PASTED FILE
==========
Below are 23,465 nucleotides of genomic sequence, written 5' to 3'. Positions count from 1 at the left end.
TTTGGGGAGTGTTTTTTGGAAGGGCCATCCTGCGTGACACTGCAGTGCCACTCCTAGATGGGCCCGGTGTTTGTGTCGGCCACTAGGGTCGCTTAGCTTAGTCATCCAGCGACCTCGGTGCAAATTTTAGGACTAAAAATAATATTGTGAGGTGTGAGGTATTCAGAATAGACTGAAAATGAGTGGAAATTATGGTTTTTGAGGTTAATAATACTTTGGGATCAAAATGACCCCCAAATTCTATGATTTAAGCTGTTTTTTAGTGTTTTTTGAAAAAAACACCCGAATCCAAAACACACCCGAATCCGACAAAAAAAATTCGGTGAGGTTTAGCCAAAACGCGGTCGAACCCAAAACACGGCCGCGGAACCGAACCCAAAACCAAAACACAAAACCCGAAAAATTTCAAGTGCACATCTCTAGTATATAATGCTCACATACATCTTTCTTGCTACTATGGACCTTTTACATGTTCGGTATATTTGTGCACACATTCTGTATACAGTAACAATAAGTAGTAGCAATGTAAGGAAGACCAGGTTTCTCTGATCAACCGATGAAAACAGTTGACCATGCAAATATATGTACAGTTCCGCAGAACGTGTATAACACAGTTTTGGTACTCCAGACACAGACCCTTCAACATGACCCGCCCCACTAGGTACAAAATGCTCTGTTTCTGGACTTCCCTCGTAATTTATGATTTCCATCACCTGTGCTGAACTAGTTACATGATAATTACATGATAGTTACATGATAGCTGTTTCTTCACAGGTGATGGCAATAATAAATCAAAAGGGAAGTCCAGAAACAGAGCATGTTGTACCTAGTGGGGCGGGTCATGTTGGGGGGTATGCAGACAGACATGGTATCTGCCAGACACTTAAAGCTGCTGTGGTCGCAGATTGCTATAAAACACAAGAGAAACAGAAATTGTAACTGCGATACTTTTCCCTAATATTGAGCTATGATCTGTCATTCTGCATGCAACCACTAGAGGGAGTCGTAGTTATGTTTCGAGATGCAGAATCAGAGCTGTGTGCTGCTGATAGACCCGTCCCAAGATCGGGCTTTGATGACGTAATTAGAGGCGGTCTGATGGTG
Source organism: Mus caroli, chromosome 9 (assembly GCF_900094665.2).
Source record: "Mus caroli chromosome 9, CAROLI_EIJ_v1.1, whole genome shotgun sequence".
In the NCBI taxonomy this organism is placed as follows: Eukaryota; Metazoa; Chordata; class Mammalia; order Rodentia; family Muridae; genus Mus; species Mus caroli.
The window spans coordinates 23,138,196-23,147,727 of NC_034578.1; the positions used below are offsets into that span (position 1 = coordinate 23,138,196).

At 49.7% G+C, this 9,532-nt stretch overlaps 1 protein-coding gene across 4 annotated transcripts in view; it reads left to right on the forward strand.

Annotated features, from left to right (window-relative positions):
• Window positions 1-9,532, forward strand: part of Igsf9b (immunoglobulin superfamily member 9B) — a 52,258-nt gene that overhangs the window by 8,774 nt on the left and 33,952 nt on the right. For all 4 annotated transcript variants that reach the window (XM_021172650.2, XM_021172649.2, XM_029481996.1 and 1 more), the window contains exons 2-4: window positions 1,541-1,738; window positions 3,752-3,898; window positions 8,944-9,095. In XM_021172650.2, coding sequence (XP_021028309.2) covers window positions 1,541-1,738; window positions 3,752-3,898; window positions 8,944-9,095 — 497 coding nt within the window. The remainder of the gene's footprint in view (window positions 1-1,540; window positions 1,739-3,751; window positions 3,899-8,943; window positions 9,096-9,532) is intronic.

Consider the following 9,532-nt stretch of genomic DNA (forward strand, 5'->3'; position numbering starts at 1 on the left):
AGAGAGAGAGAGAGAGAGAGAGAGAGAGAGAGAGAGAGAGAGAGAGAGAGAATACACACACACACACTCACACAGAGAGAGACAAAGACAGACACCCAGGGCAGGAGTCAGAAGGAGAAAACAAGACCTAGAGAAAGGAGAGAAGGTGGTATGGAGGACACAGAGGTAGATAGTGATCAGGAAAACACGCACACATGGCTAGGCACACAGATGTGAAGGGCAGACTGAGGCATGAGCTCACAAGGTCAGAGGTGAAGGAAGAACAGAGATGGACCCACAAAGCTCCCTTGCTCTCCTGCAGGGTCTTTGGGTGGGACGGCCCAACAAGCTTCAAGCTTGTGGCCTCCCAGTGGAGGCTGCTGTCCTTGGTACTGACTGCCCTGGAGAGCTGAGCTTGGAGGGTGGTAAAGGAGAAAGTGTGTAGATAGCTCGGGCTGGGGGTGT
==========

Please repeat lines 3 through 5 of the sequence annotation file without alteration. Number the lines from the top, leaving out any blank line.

Source organism: Mus caroli, chromosome 9 (assembly GCF_900094665.2).
Source record: "Mus caroli chromosome 9, CAROLI_EIJ_v1.1, whole genome shotgun sequence".
In the NCBI taxonomy this organism is placed as follows: Eukaryota; Metazoa; Chordata; class Mammalia; order Rodentia; family Muridae; genus Mus; species Mus caroli.